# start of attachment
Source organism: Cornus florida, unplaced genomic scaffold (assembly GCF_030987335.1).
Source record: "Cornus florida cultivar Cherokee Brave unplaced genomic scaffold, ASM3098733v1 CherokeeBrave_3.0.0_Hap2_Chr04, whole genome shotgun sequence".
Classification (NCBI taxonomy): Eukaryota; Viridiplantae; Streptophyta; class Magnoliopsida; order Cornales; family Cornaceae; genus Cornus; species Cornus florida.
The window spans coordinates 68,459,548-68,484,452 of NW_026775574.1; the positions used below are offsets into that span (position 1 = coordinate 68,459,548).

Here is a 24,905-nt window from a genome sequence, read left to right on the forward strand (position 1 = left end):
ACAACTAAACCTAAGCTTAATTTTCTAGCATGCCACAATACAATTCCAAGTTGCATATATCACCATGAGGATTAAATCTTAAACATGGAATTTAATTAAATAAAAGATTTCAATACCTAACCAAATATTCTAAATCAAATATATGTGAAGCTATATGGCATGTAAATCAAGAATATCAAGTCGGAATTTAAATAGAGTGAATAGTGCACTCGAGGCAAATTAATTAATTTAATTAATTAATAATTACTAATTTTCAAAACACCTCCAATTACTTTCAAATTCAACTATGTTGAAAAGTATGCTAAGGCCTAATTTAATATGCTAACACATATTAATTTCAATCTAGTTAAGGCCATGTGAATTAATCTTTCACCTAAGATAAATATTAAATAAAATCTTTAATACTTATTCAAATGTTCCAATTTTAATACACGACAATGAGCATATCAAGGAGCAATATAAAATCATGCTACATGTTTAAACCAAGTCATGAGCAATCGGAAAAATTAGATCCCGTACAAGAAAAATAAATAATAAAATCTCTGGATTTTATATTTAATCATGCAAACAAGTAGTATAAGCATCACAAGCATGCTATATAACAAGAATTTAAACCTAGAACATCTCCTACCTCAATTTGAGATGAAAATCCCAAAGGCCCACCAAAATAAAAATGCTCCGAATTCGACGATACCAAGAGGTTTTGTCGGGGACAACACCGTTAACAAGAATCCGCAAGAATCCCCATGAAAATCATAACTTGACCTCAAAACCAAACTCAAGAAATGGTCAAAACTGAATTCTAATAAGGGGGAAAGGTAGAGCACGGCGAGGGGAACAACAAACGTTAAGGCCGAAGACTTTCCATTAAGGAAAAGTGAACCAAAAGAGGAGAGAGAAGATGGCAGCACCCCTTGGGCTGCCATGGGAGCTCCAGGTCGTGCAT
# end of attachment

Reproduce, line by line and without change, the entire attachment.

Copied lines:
Source organism: Cornus florida, unplaced genomic scaffold (assembly GCF_030987335.1).
Source record: "Cornus florida cultivar Cherokee Brave unplaced genomic scaffold, ASM3098733v1 CherokeeBrave_3.0.0_Hap2_Chr04, whole genome shotgun sequence".
Classification (NCBI taxonomy): Eukaryota; Viridiplantae; Streptophyta; class Magnoliopsida; order Cornales; family Cornaceae; genus Cornus; species Cornus florida.
The window spans coordinates 68,459,548-68,484,452 of NW_026775574.1; the positions used below are offsets into that span (position 1 = coordinate 68,459,548).

Here is a 24,905-nt window from a genome sequence, read left to right on the forward strand (position 1 = left end):
ACAACTAAACCTAAGCTTAATTTTCTAGCATGCCACAATACAATTCCAAGTTGCATATATCACCATGAGGATTAAATCTTAAACATGGAATTTAATTAAATAAAAGATTTCAATACCTAACCAAATATTCTAAATCAAATATATGTGAAGCTATATGGCATGTAAATCAAGAATATCAAGTCGGAATTTAAATAGAGTGAATAGTGCACTCGAGGCAAATTAATTAATTTAATTAATTAATAATTACTAATTTTCAAAACACCTCCAATTACTTTCAAATTCAACTATGTTGAAAAGTATGCTAAGGCCTAATTTAATATGCTAACACATATTAATTTCAATCTAGTTAAGGCCATGTGAATTAATCTTTCACCTAAGATAAATATTAAATAAAATCTTTAATACTTATTCAAATGTTCCAATTTTAATACACGACAATGAGCATATCAAGGAGCAATATAAAATCATGCTACATGTTTAAACCAAGTCATGAGCAATCGGAAAAATTAGATCCCGTACAAGAAAAATAAATAATAAAATCTCTGGATTTTATATTTAATCATGCAAACAAGTAGTATAAGCATCACAAGCATGCTATATAACAAGAATTTAAACCTAGAACATCTCCTACCTCAATTTGAGATGAAAATCCCAAAGGCCCACCAAAATAAAAATGCTCCGAATTCGACGATACCAAGAGGTTTTGTCGGGGACAACACCGTTAACAAGAATCCGCAAGAATCCCCATGAAAATCATAACTTGACCTCAAAACCAAACTCAAGAAATGGTCAAAACTGAATTCTAATAAGGGGGAAAGGTAGAGCACGGCGAGGGGAACAACAAACGTTAAGGCCGAAGACTTTCCATTAAGGAAAAGTGAACCAAAAGAGGAGAGAGAAGATGGCAGCACCCCTTGGGCTGCCATGGGAGCTCCAGGTCGTGCAT